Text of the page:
In these days, Philip Morris is suing my government, the Government of Uruguay, because it decided that there should be health warnings in cigarettes packages, and it decided that it is to mislead the public to say that you have a Marlboro red and a Marlboro blue, as people identify the blue as being less dangerous than the red. So they were forbidden to do that, which is a violation of the right of free speech of Marlboro. And therefore our government is being sued, but is being sued in Washington, so our people will have to litigate in English, and the cost of hiring the lawyers will probably be bigger than what the whole demand was up to. But, of course, corporations are exercising that right. Now, the result of that after twenty years of unequal rights is that, whatever balance you had between capital and labor became completely unbalanced over these years, and the result is inequality increasing all around the world, inequality between countries, inequalities within countries. And this is happening everywhere. This is happening in Europe, this is happening in many of the most egalitarian societies –there are a lot of statistics and so on for that- and this is happening in developing countries also. 

Rights from the bottom

So in the year 2000 and, if you allow me to come back to the Equal Rights song –you actually can build a conference on its lyrics and its subjects-, its second strophe says:

Everyone heading for the top
But tell me how far is it from the bottom 

Now, the notion of the bottom billion, the people left behind in this process, the most vulnerable, the poorest, all around the world, in a sense gave rise to a whole strategy which has been known or labeled as the Millenium Development Goals Strategy; the goals themselves somehow come out of the Millennium Declaration of the year 2000, but the Millennium Declaration talks about many things, and the goals are just extracted around it in a strategy that some people would want to see as OK, as comprising the most urgent part of the 90s agenda; yes, everything we decided in the 90s was important, but this is here the emergency, the urgency, the bottom billion that we have to go and take care for. 

Other people saw it as reductionist, in the sense that we abandon the notion and the concept of development and instead we substitute that for some care for those that are left behind, or the bottom billion. Now, either case, or however you want to see that, there is a lot of debate around it, in September this year there is going to be a Summit to assess that strategy, and the only conclusion you can come out with, in any honest appraisal, is that it has failed completely.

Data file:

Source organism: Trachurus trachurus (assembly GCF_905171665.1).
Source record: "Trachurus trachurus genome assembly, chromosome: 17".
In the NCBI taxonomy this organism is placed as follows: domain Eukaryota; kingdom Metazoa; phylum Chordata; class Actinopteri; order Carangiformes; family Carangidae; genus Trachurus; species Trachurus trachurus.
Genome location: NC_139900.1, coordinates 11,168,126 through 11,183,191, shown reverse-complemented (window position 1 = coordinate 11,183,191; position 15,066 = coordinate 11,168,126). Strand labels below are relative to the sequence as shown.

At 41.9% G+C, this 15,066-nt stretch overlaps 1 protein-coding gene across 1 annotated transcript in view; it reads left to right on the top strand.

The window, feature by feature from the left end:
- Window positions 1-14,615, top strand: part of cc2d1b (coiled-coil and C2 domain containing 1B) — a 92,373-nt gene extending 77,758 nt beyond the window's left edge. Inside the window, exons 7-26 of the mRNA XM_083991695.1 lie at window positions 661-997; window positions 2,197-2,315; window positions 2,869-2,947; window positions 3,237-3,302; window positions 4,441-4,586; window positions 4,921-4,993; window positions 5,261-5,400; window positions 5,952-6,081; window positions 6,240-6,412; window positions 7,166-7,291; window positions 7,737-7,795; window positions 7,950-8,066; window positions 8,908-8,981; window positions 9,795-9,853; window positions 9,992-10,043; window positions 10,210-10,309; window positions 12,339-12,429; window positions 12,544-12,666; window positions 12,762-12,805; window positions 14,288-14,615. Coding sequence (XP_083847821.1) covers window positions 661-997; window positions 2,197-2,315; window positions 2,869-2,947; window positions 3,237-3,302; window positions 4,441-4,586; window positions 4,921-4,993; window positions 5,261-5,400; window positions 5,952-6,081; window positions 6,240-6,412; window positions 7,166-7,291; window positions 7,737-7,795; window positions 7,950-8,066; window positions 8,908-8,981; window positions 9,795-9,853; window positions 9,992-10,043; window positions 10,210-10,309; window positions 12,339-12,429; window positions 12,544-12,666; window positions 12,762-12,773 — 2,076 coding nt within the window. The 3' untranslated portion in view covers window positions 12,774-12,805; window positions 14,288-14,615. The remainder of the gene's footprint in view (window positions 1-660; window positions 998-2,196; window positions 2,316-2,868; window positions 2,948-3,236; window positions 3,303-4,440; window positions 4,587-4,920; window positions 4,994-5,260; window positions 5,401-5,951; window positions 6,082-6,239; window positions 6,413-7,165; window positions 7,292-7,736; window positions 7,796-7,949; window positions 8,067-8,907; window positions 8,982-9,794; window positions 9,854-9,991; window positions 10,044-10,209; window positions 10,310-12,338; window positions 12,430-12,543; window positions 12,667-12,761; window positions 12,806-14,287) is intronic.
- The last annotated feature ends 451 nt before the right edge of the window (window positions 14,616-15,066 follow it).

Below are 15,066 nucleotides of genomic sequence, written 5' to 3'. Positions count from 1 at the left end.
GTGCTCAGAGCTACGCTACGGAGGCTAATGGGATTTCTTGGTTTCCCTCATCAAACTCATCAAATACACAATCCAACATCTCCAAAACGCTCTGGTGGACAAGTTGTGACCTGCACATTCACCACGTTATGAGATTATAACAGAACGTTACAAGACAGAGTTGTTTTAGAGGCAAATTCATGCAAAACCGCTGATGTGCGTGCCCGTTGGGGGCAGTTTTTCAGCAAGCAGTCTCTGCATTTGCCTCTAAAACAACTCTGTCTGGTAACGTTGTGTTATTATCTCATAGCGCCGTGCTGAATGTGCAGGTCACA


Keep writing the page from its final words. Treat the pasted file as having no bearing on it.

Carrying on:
In the year 2008 there was a big ministerial meeting in Accra, in Ghana, to assess aid effectiveness; and the first paragraph of the declaration was saying oh well, the world still has 700.000.000 poor people, and therefore all that comes after that first paragraph needs to be done because of that. Now, I happened to be there, I raised my hand, by some chance I was given the floor and I said “sorry, sirs, but, you know, the World Bank has come out with the new estimates saying that actually the number is 1.400.000.000 people in extreme poverty, so you have a slight difference; the problem there is double than the problem you are quoting. You really need to do something about it”. They did something about it; they changed the paragraph. If you read the final declaration it quotes the World Bank figure, but of course the World Bank was one of the organizers, and it says now there’s still one point four billion people living in poverty, and nothing of the rest of the declaration changed, not even a comma. Now, can we believe this people are serious? When you can say, hey, you know, you are addressing double the problem, of what you thought the problem was, and nothing changes. So, the only possible conclusion is that this is not really about poverty.